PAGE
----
Force feeding against her will

The storm brewing over the unnamed Welsh woman, an anorexic who wants to die, has come to an unsatisfactory legal conclusion – so far. It sets a poor precedent in a so-called free, democratic country.

A judge sitting in the Court of Protection has issued a ruling that she is to be force fed on the grounds of an assumed diminished capacity of the woman to make her own decisions. Well, I guess that was the only criterion the Court could use.

Understandably people have difficulty with this. Both the wishes of the woman in question and the ruling of the judge are problematic.

On one hand, we live in a society where people have independent control over their lives. This woman apparently made a living will firstly indicating a desire to die and then later amended it because she wanted to live and (but?) wanted to make her own decisions about her future. I suppose this seeming vacillation formed the basis of diminished capacity.

We are told she is intelligent and charming; a former medical student. We are also told that those who know her best think there should be no interference from the state and that she should be allowed to die if that is her wish.

I know that personally, I think if people want to die then they have every right to determine that themselves.

We all have pictures of people deciding to jump from the bridge or the high rise building ledge and the do-gooder talking the would-be suicide out of it. We know of young teenagers making suicide pacts on facebook and then dying. We know that people like Arthur Koestler and his wife decided to die together.

Arthur Koestler

We know of severely disabled people like Tony Nicklinson who want to die but no one will let him. Then we have the psychiatrists telling us that some suicides are ‘just’ a cry for help.

It isn’t that long ago that attempted suicide was illegal punishable by incarceration. Now it is punishable by a psychiatric treatment regime.

Unfortunately for this woman, her hospice stay came to the attention of her local authority who presumably felt it their civic duty to interfere and seek court intervention.

What an impossible situation for all parties. The resolution, to my mind, should be to continue the palliative care and allow the woman her rights as a human being. But you can imagine the churches’ reaction if the judge had not made this ruling.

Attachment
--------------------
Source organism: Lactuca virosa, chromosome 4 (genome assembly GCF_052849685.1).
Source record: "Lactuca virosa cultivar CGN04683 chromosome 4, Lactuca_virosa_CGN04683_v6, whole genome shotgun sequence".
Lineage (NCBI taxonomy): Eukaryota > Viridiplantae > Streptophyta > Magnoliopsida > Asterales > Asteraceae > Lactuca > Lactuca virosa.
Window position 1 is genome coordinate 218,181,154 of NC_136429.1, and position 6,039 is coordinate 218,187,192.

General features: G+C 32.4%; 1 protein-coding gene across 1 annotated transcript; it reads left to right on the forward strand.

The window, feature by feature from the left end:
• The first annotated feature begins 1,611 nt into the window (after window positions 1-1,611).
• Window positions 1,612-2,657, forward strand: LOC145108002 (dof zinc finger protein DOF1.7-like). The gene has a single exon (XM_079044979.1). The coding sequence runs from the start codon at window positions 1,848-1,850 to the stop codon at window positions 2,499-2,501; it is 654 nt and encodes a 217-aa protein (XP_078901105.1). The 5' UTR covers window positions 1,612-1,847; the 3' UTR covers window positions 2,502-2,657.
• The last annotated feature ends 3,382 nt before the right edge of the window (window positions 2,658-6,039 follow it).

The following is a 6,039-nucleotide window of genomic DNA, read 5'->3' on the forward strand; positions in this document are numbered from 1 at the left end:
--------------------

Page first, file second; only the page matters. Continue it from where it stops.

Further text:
‘The judge added: “E is a special person, whose life is of value. She does not see it that way now, but she may in future.

“I would not overrule her wishes if further treatment was futile, but it is not. Although extremely burdensome to E, there is a possibility that it will succeed.”’

Defending the rights of the state to keep people alive against their wishes will open up the euthanasia debate – that can only be a good thing, provided the churches keep their sticky fingers out of it. But what about defending the rights of the ‘special’ individual to determine her own death?

We can all feel compassion for this woman, but should it extend to denying her right to die? I, for one, don’t think so. Of course, I don’t know the details, but it is glaringly obvious that a woman who refuses solid food for a year and states she has no reason to live, actually wants to die.

I don’t think it is anyone’s place to try to predict a future where she may see a value in her life that she hasn’t seen since she made this decision. I do think it reasonable to let someone die if that is what he or she wants.

The latest news from British Columbia is:

 A British Columbia Supreme Court judge has declared Canada’s laws against physician-assisted suicide unconstitutional because they discriminate against the physically disabled

 In her ruling, Smith noted suicide itself is not illegal, and therefore the law against assisted suicide contravenes Section 15 of the charter, which guarantees equality, because it denies physically disabled people like Taylor the same rights as able-bodied people who can take their own lives, she ruled.

Tony Nicklinson

Maybe we can use this reasoning in the UK and let Tony Nicklinson win his legal battle so he can die.


2 comments on “Force feeding against her will

  1. […] Force feeding against her will ( […]

    • Veronique says:

      Thank you for the pingback. I have a very strong position on this issue and I appreciate the link to Koestler’s life, some of which I didn’t know:-)

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